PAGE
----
Once in a long while, I describe myself in a way that reveals an aspect of my personality or ideology that I had not before acknowledged. This past Saturday, I explained my fascination with biology (and in a more general sense, all the sciences) to a friend as we viewed the excellent "Imagined Worlds" exhibition, at AXA Gallery (more on this terrific show in an upcoming post).
"If not for the painting monkey on my back," I said. "I'd be very happy to work as a field biologist. I think my love of the sciences is, in large part, rooted in a lack of faith in objective scientific truth." Wait! What? I've never framed the idea in that way, but that's exactly right! My love of science is that of the skeptic; my faith is provisional. How bizarre!?
I'm sometimes mischaracterized, even by friends, as a dogmatic champion of science over all other truths or cosmologies. I believe they label me thus for three reasons.
1) I reject the primitive notions of an interventionist sky-god and deny the singular "truth" claims of any religion.
2) I am particularly excited by evolutionary theory.
3) I am a stickler for taxonomic nomenclature.
If considering only these three qualities, I, too, might assume that we're talking about a hardcore bio geek, an individual unwilling to consider "alternative" explanations or allow magic into his or her world view. But I have other interests that provide me counterpoise. Obviously, the visual arts are very important to me, but theology, philosophy, and ethics are among my favorite subjects.
Stacked on my nightstand this month are the following books: The Larousse Encyclopedia of Myth; Bulfinch's Mythology; John Ruskin's On Art and Life; C.S. Lewis's The Discarded Image, an exploration of medieval cosmological transitions; Ernst Mayr's What Evolution Is; and Frans De Waal's Our Inner Ape. As I see it, these books on mythology, aesthetics, theology, history, and evolutionary inheritance are all intimately related. A back-and-forth reading of such texts allows me to cobble together my own cosmology.
For example, I accept that the fundamental elements produced by the Big Bang were hydrogen and helium, but I also conceive of the two primordial elements as Erebus and Nox, the Greek gods begotten by Father Chaos. When these two gods mated, Nox gave birth to a son named Aether, among other offspring. Aether is the personification of the heavens, of the "upper sky," and is therefore synonymous with the celestial elements that formed in the swirl of early space-time. Similarly, I embrace the mystical Jewish conception of the universe's origins, the creation of "Without End" (Ein Sof) from "Nothing" (Ayin, or the cosmic seed), both states of a piece with G-d's supreme body.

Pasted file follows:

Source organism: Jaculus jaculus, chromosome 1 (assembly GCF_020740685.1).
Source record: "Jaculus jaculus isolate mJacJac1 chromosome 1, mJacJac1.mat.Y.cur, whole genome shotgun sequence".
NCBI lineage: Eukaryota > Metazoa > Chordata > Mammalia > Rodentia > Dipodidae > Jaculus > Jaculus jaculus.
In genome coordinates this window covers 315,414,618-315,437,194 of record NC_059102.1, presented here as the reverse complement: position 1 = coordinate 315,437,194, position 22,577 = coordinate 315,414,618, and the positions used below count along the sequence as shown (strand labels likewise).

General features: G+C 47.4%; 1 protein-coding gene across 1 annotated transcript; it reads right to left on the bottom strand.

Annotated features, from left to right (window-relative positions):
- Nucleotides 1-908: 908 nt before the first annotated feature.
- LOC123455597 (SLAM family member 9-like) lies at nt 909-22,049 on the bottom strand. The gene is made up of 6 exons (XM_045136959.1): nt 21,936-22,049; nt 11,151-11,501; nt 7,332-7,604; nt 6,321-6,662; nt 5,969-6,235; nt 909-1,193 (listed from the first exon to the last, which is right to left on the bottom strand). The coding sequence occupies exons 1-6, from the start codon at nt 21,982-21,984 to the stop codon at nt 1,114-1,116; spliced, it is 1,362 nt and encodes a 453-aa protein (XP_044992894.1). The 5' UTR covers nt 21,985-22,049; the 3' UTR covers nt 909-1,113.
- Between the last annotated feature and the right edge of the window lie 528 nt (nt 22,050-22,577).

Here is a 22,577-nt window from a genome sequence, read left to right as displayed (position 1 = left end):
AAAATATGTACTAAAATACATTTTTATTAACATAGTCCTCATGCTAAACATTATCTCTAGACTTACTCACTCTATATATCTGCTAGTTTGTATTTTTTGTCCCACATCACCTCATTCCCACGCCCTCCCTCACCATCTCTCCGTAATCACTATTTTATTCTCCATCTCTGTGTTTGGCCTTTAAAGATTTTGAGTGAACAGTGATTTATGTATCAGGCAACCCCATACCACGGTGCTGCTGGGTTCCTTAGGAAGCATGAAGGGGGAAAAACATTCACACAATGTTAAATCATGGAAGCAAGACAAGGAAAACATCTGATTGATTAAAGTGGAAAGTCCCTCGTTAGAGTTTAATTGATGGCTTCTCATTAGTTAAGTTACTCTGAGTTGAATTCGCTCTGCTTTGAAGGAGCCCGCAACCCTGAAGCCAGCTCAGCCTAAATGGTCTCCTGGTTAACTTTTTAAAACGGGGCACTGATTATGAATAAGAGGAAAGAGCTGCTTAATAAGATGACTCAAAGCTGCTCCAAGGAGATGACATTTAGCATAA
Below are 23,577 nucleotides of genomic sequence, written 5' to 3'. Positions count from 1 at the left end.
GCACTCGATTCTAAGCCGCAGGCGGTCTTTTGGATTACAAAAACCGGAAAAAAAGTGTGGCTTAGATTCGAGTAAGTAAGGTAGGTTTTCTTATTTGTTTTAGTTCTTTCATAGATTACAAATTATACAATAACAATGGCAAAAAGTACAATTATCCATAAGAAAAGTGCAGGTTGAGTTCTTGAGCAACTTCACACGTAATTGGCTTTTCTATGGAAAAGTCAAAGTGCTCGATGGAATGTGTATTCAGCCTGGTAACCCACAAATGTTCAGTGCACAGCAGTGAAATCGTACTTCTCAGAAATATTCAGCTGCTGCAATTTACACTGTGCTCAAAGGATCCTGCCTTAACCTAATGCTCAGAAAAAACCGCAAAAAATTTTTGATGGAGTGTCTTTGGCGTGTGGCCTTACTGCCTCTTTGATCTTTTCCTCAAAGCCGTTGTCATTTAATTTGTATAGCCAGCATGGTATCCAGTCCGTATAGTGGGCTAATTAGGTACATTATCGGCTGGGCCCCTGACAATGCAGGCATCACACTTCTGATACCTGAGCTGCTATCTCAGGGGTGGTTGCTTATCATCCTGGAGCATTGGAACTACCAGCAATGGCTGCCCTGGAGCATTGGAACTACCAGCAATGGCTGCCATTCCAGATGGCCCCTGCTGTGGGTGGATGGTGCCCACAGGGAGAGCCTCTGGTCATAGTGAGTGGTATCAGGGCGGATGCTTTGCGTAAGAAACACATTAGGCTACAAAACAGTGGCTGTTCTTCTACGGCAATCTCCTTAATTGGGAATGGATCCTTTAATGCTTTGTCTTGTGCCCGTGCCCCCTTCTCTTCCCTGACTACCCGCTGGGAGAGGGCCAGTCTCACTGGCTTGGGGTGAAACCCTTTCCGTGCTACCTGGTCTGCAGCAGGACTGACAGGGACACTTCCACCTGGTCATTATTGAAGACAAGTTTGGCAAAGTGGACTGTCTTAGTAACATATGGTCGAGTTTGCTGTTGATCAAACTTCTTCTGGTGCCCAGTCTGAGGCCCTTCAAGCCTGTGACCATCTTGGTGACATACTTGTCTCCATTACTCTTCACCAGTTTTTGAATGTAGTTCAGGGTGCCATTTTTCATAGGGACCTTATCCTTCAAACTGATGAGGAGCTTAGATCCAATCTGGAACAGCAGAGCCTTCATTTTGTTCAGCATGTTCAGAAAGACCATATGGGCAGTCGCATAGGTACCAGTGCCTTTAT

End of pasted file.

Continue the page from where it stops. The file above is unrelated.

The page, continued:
Given my penchant for hybrid science-myth cosmologies, I was pleased to read this short statement by Tenzin Gyatso, the 14th and current Dalai Lama, in The New York Times. I recommend reading the whole piece, but I've included some highlights below.
"If science proves some belief of Buddhism wrong, then Buddhism will have to change. In my view, science and Buddhism share a search for the truth and for understanding reality. By learning from science about aspects of reality where its understanding may be more advanced, I believe that Buddhism enriches its own world view.Thank goodness for the Dalai Lama's common sense! How I wish the pious folks in Vatican City would issue a statement such as this. And what of Judaism's Orthodox Union? The conservative Muslim clerics? Where are their voices?
[...] While I agree that certain religious concepts conflict with scientific facts and principles, I also feel that people from both worlds can have an intelligent discussion, one that has the power ultimately to generate a deeper understanding of challenges we face together in our interconnected world.
[...] By invoking fundamental ethical principles, I am not advocating a fusion of religious ethics and scientific inquiry. Rather, I am speaking of what I call "secular ethics," which embrace the principles we share as human beings: compassion, tolerance, consideration of others, the responsible use of knowledge and power. These principles transcend the barriers between religious believers and nonbelievers; they belong not to one faith, but to all faiths."
Surprisingly, I see our nation's evangelical Christians offering some signs of hope. Richard Cizik, Vice President of the National Association of Evangelicals, can strive for some forward progress in the grey realm where science and theology overlap, even though groups such as the NAE usually worry me.
Photo credit: ripped from Centre For The Mind website